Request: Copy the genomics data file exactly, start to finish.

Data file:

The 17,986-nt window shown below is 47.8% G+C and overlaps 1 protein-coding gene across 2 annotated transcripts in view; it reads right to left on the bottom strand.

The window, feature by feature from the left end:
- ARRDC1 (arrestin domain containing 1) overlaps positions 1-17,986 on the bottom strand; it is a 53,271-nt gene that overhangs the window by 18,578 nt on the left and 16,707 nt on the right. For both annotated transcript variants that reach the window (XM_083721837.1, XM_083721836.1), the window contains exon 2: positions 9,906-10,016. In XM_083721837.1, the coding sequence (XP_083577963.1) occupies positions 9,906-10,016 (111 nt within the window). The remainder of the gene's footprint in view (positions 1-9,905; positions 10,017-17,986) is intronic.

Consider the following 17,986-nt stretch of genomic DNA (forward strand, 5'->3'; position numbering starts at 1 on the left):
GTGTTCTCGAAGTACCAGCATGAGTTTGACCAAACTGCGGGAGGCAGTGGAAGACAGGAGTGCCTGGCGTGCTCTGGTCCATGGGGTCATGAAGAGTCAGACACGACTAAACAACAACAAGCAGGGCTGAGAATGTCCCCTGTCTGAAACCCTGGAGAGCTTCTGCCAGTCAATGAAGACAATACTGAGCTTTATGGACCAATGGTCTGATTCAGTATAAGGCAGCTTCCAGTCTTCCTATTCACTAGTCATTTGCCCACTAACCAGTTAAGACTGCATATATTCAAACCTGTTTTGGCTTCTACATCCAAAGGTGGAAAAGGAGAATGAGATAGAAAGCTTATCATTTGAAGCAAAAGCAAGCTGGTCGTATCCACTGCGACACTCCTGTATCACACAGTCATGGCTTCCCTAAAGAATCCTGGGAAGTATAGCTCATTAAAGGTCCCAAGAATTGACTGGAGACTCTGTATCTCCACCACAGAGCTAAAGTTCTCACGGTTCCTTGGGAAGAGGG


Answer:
The 17,986-nt window shown below is 47.8% G+C and overlaps 1 protein-coding gene across 2 annotated transcripts in view; it reads right to left on the bottom strand.

The window, feature by feature from the left end:
- ARRDC1 (arrestin domain containing 1) overlaps positions 1-17,986 on the bottom strand; it is a 53,271-nt gene that overhangs the window by 18,578 nt on the left and 16,707 nt on the right. For both annotated transcript variants that reach the window (XM_083721837.1, XM_083721836.1), the window contains exon 2: positions 9,906-10,016. In XM_083721837.1, the coding sequence (XP_083577963.1) occupies positions 9,906-10,016 (111 nt within the window). The remainder of the gene's footprint in view (positions 1-9,905; positions 10,017-17,986) is intronic.

Consider the following 17,986-nt stretch of genomic DNA (forward strand, 5'->3'; position numbering starts at 1 on the left):
GTGTTCTCGAAGTACCAGCATGAGTTTGACCAAACTGCGGGAGGCAGTGGAAGACAGGAGTGCCTGGCGTGCTCTGGTCCATGGGGTCATGAAGAGTCAGACACGACTAAACAACAACAAGCAGGGCTGAGAATGTCCCCTGTCTGAAACCCTGGAGAGCTTCTGCCAGTCAATGAAGACAATACTGAGCTTTATGGACCAATGGTCTGATTCAGTATAAGGCAGCTTCCAGTCTTCCTATTCACTAGTCATTTGCCCACTAACCAGTTAAGACTGCATATATTCAAACCTGTTTTGGCTTCTACATCCAAAGGTGGAAAAGGAGAATGAGATAGAAAGCTTATCATTTGAAGCAAAAGCAAGCTGGTCGTATCCACTGCGACACTCCTGTATCACACAGTCATGGCTTCCCTAAAGAATCCTGGGAAGTATAGCTCATTAAAGGTCCCAAGAATTGACTGGAGACTCTGTATCTCCACCACAGAGCTAAAGTTCTCACGGTTCCTTGGGAAGAGGG